So we did.  And then we called and told our friends and my parents.  My mom claims my father went to bed for three days.  John’s sister just happened to call him the next morning and when he told her that he was in Vegas, she laughed and said, “What are you doing– getting married?”

No one expected this would work.  And it hasn’t all been ice cream and flowers, but we leapt and believed and I have the life I have today because of John and I am grateful.

Happy Anniversary.

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We’ve Replicated

Long day. Lots of stuff going on.  Many things I could post. Coming in under the wire (I have to learn to post in the morning.)  Today’s pithy thought is. . . . .

I had a fabulous time at my dear friend Laurel’s 40th birthday.  I also got to see my friend Michelle.  My kids had a fabulous time. Well, Charlotte is a pretty undemanding party guest, but Mads was over the moon to play with all of the kids.

There are several people who may shudder to realize that collectively Laurel, Michelle and I have 7 kids.  (Keith Mallory, Gary Green, Bobby Metro– are you reading this?)  I half-shudder myself.  Here’s five of them.

M loved her new older friends.

(Both photos courtesy of M. Clark and her Blackberry.)

All of these seven kids got on fabulously (well, again, not so much Charlotte, because she really isn’t into the socializing scene.)  Is there some genetic link to who you get along with?  You know, the mothers are friends, so the kids are predisposed to be friends? Or did the kids all just play together because that’s what kids do?

There some philosophizing to be done here, but I’ve got a very tired three-month-old who needs to fed and soothed to sleep.

Indoor and Outdoor Fun

One way we have reduced our expenses is to drastically cut our entertainment spending. Luckily, we have an in-home mobile entertainment unit. See?

She’s also helpful in teaching Charlotte to be similarly entertaining.

"See, Baby Charlotte? This is how you be a ballerina."

Charlotte wasn’t too interested, though.  She was reading.

Luckily, Daddy is interested in Madeline’s entertainment choices.  On Tuesday, the storm that they had both been waiting for was finally here. That would be the storm that gives us snow that can be formed into a snowman.

Maddie inspects the snowfall and finds it to be ideal for snowman making

Daddy did the bulk of the hard labor. . . .

. . . while Madeline focused on the accessories.

I put rocks for eyes, hats, scarves and a plastic carrot for a nose in the bag.

The end result pleased M immensely.

I like it!

She pointed out the snowman to all of neighbors who were busily shoveling.

"See, everybody! Snowman!"

It was so pleasing, that she and her daddy built another one, a lady this time.

Mads kept a close eye on everything, to ensure quality snowman construction.

I have to admit though, the lady snowman looked like a guy to me, but what do I know?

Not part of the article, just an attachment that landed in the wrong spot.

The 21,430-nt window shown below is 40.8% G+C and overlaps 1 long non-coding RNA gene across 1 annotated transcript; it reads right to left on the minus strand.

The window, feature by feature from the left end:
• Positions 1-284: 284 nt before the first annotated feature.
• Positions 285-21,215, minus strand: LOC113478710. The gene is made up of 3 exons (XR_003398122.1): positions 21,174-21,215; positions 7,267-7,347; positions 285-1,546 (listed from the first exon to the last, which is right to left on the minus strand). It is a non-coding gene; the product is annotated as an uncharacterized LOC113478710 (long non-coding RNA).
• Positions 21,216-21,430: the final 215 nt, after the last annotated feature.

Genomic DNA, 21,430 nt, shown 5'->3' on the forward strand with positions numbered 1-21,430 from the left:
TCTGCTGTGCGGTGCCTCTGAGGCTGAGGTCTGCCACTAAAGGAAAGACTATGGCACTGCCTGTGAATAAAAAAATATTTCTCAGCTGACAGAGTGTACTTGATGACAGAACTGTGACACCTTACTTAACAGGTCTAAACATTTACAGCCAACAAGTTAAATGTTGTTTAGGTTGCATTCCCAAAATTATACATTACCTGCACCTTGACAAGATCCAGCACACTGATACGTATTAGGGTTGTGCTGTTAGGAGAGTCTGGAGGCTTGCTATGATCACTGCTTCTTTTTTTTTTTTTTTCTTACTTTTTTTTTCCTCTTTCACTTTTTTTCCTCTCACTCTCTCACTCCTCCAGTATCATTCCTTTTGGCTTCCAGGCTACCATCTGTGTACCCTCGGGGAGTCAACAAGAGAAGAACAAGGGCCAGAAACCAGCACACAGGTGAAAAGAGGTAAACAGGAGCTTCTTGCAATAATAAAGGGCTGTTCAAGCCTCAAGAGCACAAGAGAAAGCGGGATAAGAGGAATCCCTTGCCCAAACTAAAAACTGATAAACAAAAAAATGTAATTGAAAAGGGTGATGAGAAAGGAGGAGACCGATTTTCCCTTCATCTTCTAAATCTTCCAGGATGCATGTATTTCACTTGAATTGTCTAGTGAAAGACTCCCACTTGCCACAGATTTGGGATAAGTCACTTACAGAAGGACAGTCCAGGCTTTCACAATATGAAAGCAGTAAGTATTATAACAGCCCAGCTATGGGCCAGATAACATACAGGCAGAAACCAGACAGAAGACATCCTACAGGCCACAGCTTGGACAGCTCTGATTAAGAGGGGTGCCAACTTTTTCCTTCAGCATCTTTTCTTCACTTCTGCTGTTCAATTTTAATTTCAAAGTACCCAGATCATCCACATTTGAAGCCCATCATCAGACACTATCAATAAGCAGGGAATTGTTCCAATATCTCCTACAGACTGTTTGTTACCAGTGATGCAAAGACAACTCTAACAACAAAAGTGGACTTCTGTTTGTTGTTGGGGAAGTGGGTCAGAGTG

We have no need for going out on the town, designer martinis or theatre tickets when we have this.  But I wouldn’t refuse theatre tickets if they came my way.  With a free babysitter.

Less

I spent the day today decluttering a friend’s house.  We spent six hours in her bedroom and culled out three contractor bags full of clothes. We found about $15 in random coins.  We swiffered the walls.  I was in heaven.

I love to throw things away.  Well, actually, to get stuff out of the house and donate it or recycle it. Creating more trash actually kind of agitates me.  Call me freakish, but the chance to spend an hour shredding outdated contents of my files brings me joy. For a while, I tried to hold myself to “bring in one new thing, get rid of two old things” standard.  I’m not prepared to do the 100 things challenge — partly because my life doesn’t really work with that construct and partly because I can’t part with my Le Creuset cookware, amongst other things– but it does have me thinking.

I also happen to be reading a book called Less by Mark Lesser.  I am not done with it and have no recommendation either way on it. Lesser focuses on doing less, being in the moment, recharging yourself to be more effective, etc. etc.  All advice most of us have heard before.

So here’s what I’m pondering– if less is good for you (in this context), what happens when you don’t have less?  What happens when you have too much? You are featured on Hoarders or you have a nervous breakdown from trying to maintain a frenetic 23-hour-a-day schedule?  Obviously, most of us don’t go to that extreme, but neither do most of us live with just 100 things or meditate peacefully on a mountaintop.  But at what point does having and doing stop bringing contentment and start generating stress?  My friend with the contractor bags full of clothes says that she feel overwhelmed and out of control. That’s not surprising at this point, but how can we see when we are getting close to “that point”?